The Hub AU faculty receives funding for advancing frailty project

AU faculty receives funding for advancing frailty project

Dr. Tammy O’Rourke, an Athabasca University (AU) health researcher is part of a team that will receive $70,000 in funding to help advance seniors’ care

The Canadian Foundation for Healthcare Improvement (CFHI) and the Canadian Frailty Network (CFN) announced Feb. 19 that the Sage Seniors Association of Edmonton, in collaboration with the Athabasca University DRAGONFLY Project, is one of 17 teams selected across Canada to be in the Advancing Frailty Care in the Community (AFCC) Collaborative.

Tammy O’Rourke, Assistant Professor in the MN: Nurse Practitioner Program with AU’s Faculty of Health Disciplines and Team Lead in the DRAGONFLY Project, revealed that as part of this collaboration, the funding will be used to support the 23-month project.

““The funding will allow us to hire a frailty assessment coordinator for the (Sage Seniors Association) clinic. The money will also be used for two stipends for graduate students who will be involved in primary care and quality assurance. This will teach them how to engage in quality improvement projects.””

– Tammy O’Rourke, Assistant Professor in the MN: Nurse Practitioner Program with AU’s Faculty of Health Disciplines and Team Lead in the DRAGONFLY Project

DRAGONFLY: BuilDing Resilience And RespondinG tO SeNior FraiLtY

The goal of this project is to increase knowledge of frailty in primary care, advance and build capacity, and provide the funds to organizations that are interested in frailty care so they can start implementing best practices.

“In primary care we really need to start paying more attention to frailty and responding in a more proactive way. Nurse Practitioners (NP) are well poised to do that,” O’Rourke said.

“Because were not in a fee-for-service model, NPs focus on health promotion and disease prevention. Frailty is a huge contributor to healthcare costs. NPs who are in a salary model have more time and flexibility to spend time with seniors who are frail and need more intensive interventions.”

The project: Sage Seniors Association in Collaboration with Athabasca University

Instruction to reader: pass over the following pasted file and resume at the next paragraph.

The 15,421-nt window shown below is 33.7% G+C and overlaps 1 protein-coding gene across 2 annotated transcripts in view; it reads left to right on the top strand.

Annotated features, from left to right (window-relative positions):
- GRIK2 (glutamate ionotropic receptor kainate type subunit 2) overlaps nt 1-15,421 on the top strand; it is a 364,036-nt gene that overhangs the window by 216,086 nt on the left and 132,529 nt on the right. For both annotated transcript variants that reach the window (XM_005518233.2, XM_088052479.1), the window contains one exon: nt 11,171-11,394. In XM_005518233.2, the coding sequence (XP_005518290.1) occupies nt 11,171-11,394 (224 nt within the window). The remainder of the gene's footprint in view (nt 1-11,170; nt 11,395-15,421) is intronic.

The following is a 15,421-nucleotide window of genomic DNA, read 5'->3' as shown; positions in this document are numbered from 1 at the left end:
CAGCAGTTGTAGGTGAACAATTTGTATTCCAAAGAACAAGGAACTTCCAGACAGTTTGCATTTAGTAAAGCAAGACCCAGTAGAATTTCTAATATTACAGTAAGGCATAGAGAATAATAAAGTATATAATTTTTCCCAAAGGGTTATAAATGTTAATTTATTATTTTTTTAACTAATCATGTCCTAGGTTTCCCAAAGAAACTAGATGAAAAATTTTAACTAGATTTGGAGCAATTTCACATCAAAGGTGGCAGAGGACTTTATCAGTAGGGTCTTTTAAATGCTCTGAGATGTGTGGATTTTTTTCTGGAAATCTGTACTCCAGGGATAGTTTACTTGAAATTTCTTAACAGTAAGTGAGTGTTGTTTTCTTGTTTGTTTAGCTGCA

The Sage Seniors Association will use a modified version of the Seniors Community Hub intervention and existing systems in place to address three core elements of practice change: frailty identification, geriatric assessment and tailored intervention. Using a combination of both the Clinical Frailty Scale (CFS) and Vulnerability/Resiliency assessment, this project will identify opportunities for interventions that will seek to decrease vulnerability and increase resilience. After the tailored intervention(s) are implemented, the primary care providers will reassess the patient’s CFS score at three, six and 12 months.

The project will conclude in October 2021.

Sage Seniors Association has been providing social and clinical services for seniors since 1970. It is a multi-service senior-serving organization that builds

on the strengths and needs of individuals. It was created to increase resilience, reduce vulnerability and inspire seniors to continue to build and enrich our communities. In 2019, Sage provided frontline social and clinical services, senior-driven programming, and community-based outreach to over 12,000 individuals. Many of these seniors are under-resourced and at risk for frailty.

This work was supported by the Canadian Foundation for Healthcare Improvement (CFHI) and The Canadian Frailty Network (CFN). CFHI is a not-for-profit organization funded by Health Canada; the views expressed herein do not necessarily represent those of Health Canada. Those preparing and/or contributing to this announcement disclaim all liability or warranty of any kind, whether express or implied.

  • April 30, 2020